CNS STORY: New stem-cell method offers another alternative …

New stem-cell method offers another alternative to embryonic research

By Nancy Frazier O'Brien Catholic News Service

BALTIMORE (CNS) -- A new method of creating versatile stem cells from a relatively simple manipulation of existing cells could further reduce the need for any stem-cell research involving human embryos, according to leading ethicists.

Although the process has only been tested in mice, two studies published Jan. 29 in the journal Nature detailed research showing success with a process called stimulus-triggered acquisition of pluripotency, or STAP.

Scientists from Japan's RIKEN research institute and Harvard's Brigham and Women's Hospital in Boston were able to reprogram blood cells from newborn mice by placing them in a low-level acidic bath for 30 minutes. Seven to 9 percent of the cells subjected to such stress returned to a state of pluripotency and were able to grow into other types of cells in the body.

"If this technology proves feasible with human cells, which seems likely, it will offer yet another alternative for obtaining highly flexible stem cells without relying on the destructive use of human embryos," said Father Tadeusz Pacholczyk, director of education at the National Catholic Bioethics Center in Philadelphia. "This is clearly a positive direction for scientific research."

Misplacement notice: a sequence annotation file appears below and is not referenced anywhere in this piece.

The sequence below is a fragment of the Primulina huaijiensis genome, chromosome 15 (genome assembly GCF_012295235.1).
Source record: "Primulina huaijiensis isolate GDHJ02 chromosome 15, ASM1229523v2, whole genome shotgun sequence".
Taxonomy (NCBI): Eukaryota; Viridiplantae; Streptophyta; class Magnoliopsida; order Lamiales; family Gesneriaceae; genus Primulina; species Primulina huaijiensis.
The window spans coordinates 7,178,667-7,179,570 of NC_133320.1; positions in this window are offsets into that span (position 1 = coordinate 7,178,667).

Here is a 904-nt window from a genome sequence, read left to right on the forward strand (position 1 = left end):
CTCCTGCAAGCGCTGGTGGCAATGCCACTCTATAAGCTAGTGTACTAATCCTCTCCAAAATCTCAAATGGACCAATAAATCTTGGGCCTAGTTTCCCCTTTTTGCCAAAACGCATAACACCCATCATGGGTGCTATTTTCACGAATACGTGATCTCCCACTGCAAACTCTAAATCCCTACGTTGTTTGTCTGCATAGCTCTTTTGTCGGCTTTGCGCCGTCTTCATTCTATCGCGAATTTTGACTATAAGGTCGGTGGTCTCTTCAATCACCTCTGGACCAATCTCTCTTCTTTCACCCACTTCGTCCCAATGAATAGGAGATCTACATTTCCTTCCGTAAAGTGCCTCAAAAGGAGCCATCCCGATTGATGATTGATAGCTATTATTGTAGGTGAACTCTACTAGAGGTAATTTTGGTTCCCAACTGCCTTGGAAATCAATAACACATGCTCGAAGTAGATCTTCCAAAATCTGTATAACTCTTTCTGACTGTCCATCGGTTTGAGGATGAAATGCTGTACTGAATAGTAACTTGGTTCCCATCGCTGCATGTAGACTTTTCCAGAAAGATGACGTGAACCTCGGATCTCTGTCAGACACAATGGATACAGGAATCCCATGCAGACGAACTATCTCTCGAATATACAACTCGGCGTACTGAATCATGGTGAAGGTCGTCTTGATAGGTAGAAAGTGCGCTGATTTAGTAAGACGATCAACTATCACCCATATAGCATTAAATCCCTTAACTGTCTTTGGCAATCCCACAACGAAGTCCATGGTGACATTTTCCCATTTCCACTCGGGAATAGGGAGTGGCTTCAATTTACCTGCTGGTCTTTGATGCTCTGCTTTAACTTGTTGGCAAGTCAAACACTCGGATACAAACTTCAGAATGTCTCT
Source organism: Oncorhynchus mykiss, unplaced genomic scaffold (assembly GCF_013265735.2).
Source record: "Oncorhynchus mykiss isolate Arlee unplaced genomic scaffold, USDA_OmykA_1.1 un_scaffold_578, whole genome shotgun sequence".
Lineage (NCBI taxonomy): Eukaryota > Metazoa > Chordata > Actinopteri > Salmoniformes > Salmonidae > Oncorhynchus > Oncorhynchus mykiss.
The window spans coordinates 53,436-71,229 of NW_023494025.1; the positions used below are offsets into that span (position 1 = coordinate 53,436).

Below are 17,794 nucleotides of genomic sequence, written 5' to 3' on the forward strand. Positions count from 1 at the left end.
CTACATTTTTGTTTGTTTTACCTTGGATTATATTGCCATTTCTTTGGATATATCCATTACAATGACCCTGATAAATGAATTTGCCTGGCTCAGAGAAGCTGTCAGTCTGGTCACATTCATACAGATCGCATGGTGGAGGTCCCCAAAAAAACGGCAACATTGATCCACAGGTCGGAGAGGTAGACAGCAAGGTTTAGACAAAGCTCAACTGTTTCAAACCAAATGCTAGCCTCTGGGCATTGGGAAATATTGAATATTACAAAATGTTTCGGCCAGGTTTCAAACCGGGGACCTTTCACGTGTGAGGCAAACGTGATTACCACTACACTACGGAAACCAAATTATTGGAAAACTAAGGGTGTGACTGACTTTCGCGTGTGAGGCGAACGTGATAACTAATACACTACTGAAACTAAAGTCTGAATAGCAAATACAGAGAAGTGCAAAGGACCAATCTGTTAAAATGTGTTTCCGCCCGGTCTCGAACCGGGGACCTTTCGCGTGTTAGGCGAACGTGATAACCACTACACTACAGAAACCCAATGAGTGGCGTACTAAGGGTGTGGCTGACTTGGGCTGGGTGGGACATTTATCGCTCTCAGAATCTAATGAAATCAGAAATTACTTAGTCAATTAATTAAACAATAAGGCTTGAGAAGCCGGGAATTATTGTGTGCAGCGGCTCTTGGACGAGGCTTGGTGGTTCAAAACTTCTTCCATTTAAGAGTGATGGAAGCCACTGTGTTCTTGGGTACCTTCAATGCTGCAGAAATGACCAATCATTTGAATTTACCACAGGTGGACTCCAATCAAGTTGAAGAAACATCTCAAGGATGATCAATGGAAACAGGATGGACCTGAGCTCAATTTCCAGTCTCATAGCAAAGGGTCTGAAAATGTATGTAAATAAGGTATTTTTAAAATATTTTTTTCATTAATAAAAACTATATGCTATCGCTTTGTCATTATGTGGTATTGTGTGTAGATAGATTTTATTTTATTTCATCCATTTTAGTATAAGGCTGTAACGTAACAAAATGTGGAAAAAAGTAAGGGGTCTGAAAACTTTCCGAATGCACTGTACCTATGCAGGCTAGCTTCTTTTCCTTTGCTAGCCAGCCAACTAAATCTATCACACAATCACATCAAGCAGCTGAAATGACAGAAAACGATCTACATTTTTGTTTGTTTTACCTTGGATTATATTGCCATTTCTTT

Father Pacholczyk, a priest of the Diocese of Fall River, Mass., who holds a doctorate in neuroscience from Yale University, said the only "potential future ethical issue" raised by the new STAP cells would be if scientists were to coax them into "a new degree of flexibility beyond classical pluripotency," creating cells "with essential characteristics of embryos and the propensity to develop into the adult organism."

"Generating human embryos in the laboratory, regardless of the specific methodology, will always raise significant ethical red flags," he said.

The Catholic Church opposes any research involving the destruction of human embryos to create stem cells.

Richard Doerflinger, associate director of the U.S. bishops' Secretariat for Pro-Life Activities, said if the new method were used to create stem cells so versatile that they could form placenta tissue and make human cloning easier, "then we would have serious moral problems with that." But there is no indication so far that the scientists could or would do so, he added.

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